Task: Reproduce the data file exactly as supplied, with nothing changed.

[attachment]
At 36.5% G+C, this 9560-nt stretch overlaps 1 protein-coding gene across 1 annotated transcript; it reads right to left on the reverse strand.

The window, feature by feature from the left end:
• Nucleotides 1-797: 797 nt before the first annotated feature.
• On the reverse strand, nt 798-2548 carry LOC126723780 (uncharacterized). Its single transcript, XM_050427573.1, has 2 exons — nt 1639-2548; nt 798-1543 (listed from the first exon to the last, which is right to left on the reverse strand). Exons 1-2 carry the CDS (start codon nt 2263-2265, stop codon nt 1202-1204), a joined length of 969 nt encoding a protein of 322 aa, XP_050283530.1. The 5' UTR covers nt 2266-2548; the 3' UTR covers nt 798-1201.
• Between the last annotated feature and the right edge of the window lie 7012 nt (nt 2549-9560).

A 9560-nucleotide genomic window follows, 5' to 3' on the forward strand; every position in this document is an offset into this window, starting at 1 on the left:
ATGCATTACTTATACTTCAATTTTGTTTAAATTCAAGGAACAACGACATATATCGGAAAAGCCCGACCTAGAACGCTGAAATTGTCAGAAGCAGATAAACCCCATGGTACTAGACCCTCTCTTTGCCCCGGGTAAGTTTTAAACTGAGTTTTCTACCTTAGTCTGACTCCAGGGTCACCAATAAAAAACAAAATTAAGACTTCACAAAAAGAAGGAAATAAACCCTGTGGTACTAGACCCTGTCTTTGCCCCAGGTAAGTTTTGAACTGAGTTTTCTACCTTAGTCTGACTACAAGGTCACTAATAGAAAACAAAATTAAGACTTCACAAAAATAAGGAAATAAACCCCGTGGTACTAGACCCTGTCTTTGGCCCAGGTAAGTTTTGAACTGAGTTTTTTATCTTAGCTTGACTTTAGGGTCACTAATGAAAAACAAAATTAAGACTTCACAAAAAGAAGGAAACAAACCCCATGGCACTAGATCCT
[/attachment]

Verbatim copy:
At 36.5% G+C, this 9560-nt stretch overlaps 1 protein-coding gene across 1 annotated transcript; it reads right to left on the reverse strand.

The window, feature by feature from the left end:
• Nucleotides 1-797: 797 nt before the first annotated feature.
• On the reverse strand, nt 798-2548 carry LOC126723780 (uncharacterized). Its single transcript, XM_050427573.1, has 2 exons — nt 1639-2548; nt 798-1543 (listed from the first exon to the last, which is right to left on the reverse strand). Exons 1-2 carry the CDS (start codon nt 2263-2265, stop codon nt 1202-1204), a joined length of 969 nt encoding a protein of 322 aa, XP_050283530.1. The 5' UTR covers nt 2266-2548; the 3' UTR covers nt 798-1201.
• Between the last annotated feature and the right edge of the window lie 7012 nt (nt 2549-9560).

A 9560-nucleotide genomic window follows, 5' to 3' on the forward strand; every position in this document is an offset into this window, starting at 1 on the left:
ATGCATTACTTATACTTCAATTTTGTTTAAATTCAAGGAACAACGACATATATCGGAAAAGCCCGACCTAGAACGCTGAAATTGTCAGAAGCAGATAAACCCCATGGTACTAGACCCTCTCTTTGCCCCGGGTAAGTTTTAAACTGAGTTTTCTACCTTAGTCTGACTCCAGGGTCACCAATAAAAAACAAAATTAAGACTTCACAAAAAGAAGGAAATAAACCCTGTGGTACTAGACCCTGTCTTTGCCCCAGGTAAGTTTTGAACTGAGTTTTCTACCTTAGTCTGACTACAAGGTCACTAATAGAAAACAAAATTAAGACTTCACAAAAATAAGGAAATAAACCCCGTGGTACTAGACCCTGTCTTTGGCCCAGGTAAGTTTTGAACTGAGTTTTTTATCTTAGCTTGACTTTAGGGTCACTAATGAAAAACAAAATTAAGACTTCACAAAAAGAAGGAAACAAACCCCATGGCACTAGATCCT